Assistive Technology to Bridge the Communication GapBy Sterns, Ronni, PhD; Sterns, Anthony, PhD; Sterns, Harvey L., PhD; Antenucci, Vincent, MA; 2003 International Conference on Aging, Disability, and Independence, pp. 130-131
Publication Date: May 2004
Paper discusses a system that allows staff in long-term care settings to communicate with residents suffering from dementia who speak English as their second language. Many bilingual people often return to using their native language during the progression of dementia, which often creates a prevalent language barrier between staff and residents. The system consists of wall-mounted and handheld items, along with a learning station with practice tapes and flip charts that were developed using phonetic pronunciation cues that allow for simple communication between two people who do not speak the same language. The items were created for staff to converse with residents who speak Russian, Japanese, or Spanish. Trained observers collected initial test data on the number of successful interactions between staff and residents. Upon further refinement, the system was tested in seven more facilities in order to measure increases in vocabulary levels to determine staff satisfaction. Overall, the system was seen as an improvement over previously used methods of communication with residents who did not speak English. Implications for further research are discussed.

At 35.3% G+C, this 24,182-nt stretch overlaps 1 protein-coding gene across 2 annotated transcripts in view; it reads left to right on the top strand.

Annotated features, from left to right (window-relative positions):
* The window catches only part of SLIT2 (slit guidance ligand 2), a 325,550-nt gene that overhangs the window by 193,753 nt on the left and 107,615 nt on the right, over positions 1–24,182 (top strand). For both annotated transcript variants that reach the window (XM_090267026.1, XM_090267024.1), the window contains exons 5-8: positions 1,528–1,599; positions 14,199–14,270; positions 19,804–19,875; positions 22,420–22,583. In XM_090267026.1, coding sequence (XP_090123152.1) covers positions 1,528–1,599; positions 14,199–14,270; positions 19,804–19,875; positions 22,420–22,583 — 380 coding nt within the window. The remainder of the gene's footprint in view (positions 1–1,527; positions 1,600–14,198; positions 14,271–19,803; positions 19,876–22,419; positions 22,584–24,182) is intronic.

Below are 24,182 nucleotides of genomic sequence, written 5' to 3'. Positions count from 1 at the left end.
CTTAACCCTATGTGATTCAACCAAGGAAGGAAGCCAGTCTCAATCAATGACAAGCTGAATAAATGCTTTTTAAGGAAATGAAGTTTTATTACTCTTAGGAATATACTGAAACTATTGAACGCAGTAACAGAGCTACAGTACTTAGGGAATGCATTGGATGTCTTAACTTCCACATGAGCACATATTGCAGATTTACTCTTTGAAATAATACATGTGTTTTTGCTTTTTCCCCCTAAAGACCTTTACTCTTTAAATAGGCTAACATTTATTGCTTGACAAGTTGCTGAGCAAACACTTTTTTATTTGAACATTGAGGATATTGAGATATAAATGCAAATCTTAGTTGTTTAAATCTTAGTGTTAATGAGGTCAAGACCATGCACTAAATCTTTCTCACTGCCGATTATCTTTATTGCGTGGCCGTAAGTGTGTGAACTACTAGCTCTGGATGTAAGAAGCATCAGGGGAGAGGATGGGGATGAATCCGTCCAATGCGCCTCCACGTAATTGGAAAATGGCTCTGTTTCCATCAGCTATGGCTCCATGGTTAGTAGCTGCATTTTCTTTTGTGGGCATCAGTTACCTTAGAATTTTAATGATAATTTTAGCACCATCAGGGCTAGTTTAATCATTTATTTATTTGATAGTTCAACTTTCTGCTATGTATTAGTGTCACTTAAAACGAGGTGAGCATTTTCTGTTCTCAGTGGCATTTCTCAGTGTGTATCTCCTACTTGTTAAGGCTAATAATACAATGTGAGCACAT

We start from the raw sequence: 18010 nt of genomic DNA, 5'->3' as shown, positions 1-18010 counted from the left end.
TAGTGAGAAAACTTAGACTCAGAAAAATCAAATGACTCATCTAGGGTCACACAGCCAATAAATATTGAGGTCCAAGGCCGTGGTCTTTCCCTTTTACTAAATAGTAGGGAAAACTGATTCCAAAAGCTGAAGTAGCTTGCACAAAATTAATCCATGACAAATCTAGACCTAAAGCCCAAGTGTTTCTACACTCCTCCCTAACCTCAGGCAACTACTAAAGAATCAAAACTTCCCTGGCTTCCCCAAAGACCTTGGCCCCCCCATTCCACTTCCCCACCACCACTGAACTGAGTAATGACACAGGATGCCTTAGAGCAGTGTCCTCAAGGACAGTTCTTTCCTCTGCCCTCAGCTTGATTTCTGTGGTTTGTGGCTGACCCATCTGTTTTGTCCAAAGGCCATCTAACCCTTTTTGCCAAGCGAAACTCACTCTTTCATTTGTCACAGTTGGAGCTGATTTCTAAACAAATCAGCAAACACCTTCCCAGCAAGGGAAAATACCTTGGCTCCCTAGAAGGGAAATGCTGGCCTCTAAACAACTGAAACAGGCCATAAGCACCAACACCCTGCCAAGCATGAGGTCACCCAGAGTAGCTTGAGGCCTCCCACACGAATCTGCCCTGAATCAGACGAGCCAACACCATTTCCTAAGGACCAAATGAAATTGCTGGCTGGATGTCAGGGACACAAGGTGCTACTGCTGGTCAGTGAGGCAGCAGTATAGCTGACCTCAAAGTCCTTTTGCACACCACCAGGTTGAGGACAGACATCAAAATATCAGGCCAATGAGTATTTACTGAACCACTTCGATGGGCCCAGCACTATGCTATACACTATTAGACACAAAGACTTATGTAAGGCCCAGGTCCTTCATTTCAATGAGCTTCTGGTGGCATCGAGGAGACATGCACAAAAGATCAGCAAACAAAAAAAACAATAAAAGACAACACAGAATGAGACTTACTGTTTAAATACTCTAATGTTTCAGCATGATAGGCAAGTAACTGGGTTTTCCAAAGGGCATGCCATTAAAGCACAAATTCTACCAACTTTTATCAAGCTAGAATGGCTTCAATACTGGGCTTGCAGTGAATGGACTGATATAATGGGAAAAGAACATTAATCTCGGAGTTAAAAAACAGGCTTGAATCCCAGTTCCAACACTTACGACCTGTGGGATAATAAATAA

Published by: Rehabilitation Engineering Research Center on Technology for Successful Aging (RERC-Tech-Aging) (Website:http://www.phhp.ufl.edu/centers/rerc.htm)